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Bitcoin Will Keep Rising as Digital Fiat Currencies EmergeChris Lowe   Nov   Daily Cut   min readPrint
Bitcoin Will Keep Rising as Digital Fiat Currencies Emerge

It’s been a wild ride for bitcoin holders over the past week.

Last Wednesday, the “king of cryptocurrencies” got to within $584 of the all-time high of $20,089 it set on December 17, 2017.

Then on Thursday and Friday, bitcoin plunged 16% to $16,450… stabilized… then skyrocketed again.

As I (Chris Lowe) type, at 3 p.m. Eastern Time, one bitcoin is trading back at $19,400, just $700 away from its all-time high.

I’ve been recommending you own some bitcoin since we launched The Daily Cut to paid-up Legacy subscribers in August 2018… when bitcoin was trading at $6,400.

Bitcoin is up 203% since then.

And colleague Teeka Tiwari added bitcoin to the model portfolios at our Palm Beach Letter and Palm Beach Confidential advisories in April 2016. Bitcoin was trading at $428 then.

Readers who acted on his recommendation are now up 4,433%.

If you still haven’t added bitcoin to your portfolio, don’t worry… You haven’t missed the boat.

That’s why, today, I’m continuing my long-running campaign to spur you into action to make your first investment in bitcoin.

You see, bitcoin’s gains are far from being a bubble, as the bitcoin naysayers will tell you. Folks are turning to bitcoin to protect their wealth outside of fiat (government-issued) currencies.

That’s more important than ever as the War on Cash ramps up.

Governments are phasing out physical cash…

And replacing it with a purely digital kind. This will not only make their currencies easier to create (and inflate). It will also allow them to digitally track every transaction you make.

And the pandemic is the perfect excuse to get rid of physical money altogether.

Since the COVID-19 pandemic began, store owners across America are saying no to physical cash.

They view cash as toxic… a vector for the coronavirus pathogen… a way to spread disease.

The pandemic is acting as a catalyst for the War on Cash… and speeding up the death of physical cash.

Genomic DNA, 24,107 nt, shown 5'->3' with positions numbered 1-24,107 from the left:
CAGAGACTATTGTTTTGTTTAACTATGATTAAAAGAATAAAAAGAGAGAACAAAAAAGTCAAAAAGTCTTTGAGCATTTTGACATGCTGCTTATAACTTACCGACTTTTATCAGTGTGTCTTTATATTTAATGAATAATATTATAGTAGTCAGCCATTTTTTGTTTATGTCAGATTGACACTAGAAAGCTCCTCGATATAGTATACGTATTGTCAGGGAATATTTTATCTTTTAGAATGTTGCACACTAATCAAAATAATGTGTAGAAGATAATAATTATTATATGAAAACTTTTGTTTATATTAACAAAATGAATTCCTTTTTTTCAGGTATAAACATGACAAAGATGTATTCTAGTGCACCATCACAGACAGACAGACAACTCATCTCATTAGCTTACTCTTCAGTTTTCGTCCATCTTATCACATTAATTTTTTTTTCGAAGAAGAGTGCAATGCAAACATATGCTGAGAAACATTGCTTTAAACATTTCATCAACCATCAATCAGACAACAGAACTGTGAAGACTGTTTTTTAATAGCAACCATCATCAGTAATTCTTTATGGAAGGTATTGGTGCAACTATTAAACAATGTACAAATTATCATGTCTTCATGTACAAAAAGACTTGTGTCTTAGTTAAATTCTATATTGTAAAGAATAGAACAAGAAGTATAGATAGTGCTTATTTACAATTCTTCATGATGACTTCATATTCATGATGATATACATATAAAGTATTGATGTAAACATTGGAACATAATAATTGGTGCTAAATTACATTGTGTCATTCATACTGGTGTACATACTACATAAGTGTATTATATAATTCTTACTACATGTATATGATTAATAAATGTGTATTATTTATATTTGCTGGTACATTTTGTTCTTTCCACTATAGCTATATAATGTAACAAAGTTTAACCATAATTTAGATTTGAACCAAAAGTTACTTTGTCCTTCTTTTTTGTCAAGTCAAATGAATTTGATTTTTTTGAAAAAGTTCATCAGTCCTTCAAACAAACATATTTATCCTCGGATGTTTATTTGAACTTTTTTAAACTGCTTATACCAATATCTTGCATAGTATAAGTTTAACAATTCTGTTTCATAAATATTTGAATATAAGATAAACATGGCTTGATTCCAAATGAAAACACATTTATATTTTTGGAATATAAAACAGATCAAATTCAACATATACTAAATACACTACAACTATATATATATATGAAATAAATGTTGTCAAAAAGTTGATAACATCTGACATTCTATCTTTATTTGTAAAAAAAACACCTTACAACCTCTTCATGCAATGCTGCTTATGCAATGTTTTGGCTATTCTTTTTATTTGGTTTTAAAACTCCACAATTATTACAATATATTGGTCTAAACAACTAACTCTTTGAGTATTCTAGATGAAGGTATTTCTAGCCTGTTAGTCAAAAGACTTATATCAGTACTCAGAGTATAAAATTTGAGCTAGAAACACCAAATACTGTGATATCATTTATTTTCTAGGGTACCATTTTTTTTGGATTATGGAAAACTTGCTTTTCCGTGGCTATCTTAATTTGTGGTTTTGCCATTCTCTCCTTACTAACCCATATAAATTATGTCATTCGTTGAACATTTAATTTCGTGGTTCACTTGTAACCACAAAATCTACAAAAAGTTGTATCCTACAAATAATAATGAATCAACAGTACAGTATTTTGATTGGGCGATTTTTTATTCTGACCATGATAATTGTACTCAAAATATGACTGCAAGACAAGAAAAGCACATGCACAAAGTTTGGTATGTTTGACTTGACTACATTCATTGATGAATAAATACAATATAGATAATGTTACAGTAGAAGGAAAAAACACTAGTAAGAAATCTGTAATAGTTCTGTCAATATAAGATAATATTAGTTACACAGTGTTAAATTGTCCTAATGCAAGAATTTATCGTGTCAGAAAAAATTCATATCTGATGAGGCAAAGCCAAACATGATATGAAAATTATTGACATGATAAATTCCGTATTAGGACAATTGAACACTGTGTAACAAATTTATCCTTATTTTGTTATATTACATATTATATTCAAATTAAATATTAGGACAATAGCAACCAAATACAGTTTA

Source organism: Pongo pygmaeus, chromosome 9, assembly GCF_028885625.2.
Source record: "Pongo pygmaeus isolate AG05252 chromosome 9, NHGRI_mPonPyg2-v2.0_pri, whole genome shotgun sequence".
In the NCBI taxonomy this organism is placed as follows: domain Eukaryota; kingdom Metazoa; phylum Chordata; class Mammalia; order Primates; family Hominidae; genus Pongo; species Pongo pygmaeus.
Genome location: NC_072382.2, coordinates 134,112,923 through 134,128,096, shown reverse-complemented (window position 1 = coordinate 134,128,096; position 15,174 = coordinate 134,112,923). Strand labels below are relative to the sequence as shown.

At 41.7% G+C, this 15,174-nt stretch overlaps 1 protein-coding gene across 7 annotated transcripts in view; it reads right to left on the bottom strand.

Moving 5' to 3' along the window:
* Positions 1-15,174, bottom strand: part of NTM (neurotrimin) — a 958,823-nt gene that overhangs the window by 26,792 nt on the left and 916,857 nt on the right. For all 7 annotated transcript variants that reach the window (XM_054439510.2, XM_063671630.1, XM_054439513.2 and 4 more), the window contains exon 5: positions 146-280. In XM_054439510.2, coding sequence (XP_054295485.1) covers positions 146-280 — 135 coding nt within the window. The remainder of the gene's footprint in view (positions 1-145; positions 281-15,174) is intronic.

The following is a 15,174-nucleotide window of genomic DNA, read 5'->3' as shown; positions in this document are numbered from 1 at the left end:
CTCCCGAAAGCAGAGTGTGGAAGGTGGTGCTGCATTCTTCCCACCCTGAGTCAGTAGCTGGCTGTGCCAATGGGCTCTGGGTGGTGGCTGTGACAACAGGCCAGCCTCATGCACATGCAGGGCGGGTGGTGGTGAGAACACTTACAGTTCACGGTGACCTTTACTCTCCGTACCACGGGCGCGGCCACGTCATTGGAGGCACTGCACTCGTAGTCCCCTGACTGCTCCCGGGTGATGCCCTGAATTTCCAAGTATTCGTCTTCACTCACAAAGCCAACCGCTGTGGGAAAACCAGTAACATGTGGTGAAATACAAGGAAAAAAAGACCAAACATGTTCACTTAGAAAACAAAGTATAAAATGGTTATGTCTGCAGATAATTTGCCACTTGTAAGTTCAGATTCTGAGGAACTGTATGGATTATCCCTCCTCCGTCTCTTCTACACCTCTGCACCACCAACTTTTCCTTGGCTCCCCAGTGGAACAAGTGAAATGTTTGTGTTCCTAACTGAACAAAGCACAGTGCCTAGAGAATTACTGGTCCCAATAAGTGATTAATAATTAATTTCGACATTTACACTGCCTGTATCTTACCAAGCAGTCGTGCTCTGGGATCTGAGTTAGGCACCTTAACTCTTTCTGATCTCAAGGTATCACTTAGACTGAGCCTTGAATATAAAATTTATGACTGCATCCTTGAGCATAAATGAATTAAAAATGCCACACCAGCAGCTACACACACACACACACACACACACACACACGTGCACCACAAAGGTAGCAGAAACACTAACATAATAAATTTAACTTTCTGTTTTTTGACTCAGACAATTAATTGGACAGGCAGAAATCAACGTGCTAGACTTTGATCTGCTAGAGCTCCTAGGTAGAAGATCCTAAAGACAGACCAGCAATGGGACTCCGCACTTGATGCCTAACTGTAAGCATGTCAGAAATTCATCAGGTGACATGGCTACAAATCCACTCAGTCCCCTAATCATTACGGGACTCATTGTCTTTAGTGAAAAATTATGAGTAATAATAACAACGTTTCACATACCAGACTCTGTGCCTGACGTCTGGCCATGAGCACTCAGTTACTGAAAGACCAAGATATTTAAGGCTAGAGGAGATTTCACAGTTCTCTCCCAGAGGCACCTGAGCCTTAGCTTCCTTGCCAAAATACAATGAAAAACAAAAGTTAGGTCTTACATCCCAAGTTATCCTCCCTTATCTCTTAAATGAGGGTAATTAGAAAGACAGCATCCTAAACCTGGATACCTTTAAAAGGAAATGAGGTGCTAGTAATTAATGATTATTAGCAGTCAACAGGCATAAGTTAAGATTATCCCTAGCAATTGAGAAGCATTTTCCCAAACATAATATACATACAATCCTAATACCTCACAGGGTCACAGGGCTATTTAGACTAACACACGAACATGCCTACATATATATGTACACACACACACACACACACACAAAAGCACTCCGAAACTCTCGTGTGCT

In the near future, all money will be digital. And as different digital currencies battle it out, bitcoin will reign supreme.

But if you’re new to the conversation, here’s a quick recap…

Even before the COVID-19 pandemic, physical cash was on the way out.

In the U.S., debit card transactions (electronic payments between bank accounts) have exceeded cash transactions every year since 2017.

Elsewhere – most notably in China and Sweden – nearly all transactions are digital.

In China, Alipay and WeChat Pay – social networking and payment apps you access through your smartphone – handle roughly $40 trillion worth of transactions a year.

That’s more than double the $18 trillion Visa and Mastercard handle – combined.

As I put on your radar in June 2019, social media giant Facebook (FB) wants to roll out its own e-currency and payments network – Libra. Its goal is to make sending money as easy as sending a Facebook message.

They know that paper money is practically a thing of the past. And that people are moving increasingly to digital alternatives.

So central banks are rolling out their own e-currencies in response to Libra and cryptocurrencies such as bitcoin.

In April, the Chinese central bank launched its first public test of its digital-only version of the Chinese national currency, the renminbi.

And last month, the European Central Bank (ECB), which issues the euro across 19 countries, launched a public consultation on a digital euro.

In September, the ECB went as far as trademarking the term “digital euro.”

These two major central banks join 36 others with e-currency projects in place.

It’s simple. It will be the only digital currency that enshrines sound money principles.

Governments and central banks can’t create more of it with a few keystrokes at a computer terminal.

An algorithm controls the supply of new bitcoin. And unlike the supply of fiat currencies, the bitcoin supply tapers off over time.

Roughly every four years, the supply of new bitcoin entering circulation halves. This will continue until we reach the hard cap of 21 million bitcoin in circulation.

After that, there will be no new bitcoin.

One way to measure that is through something called M2.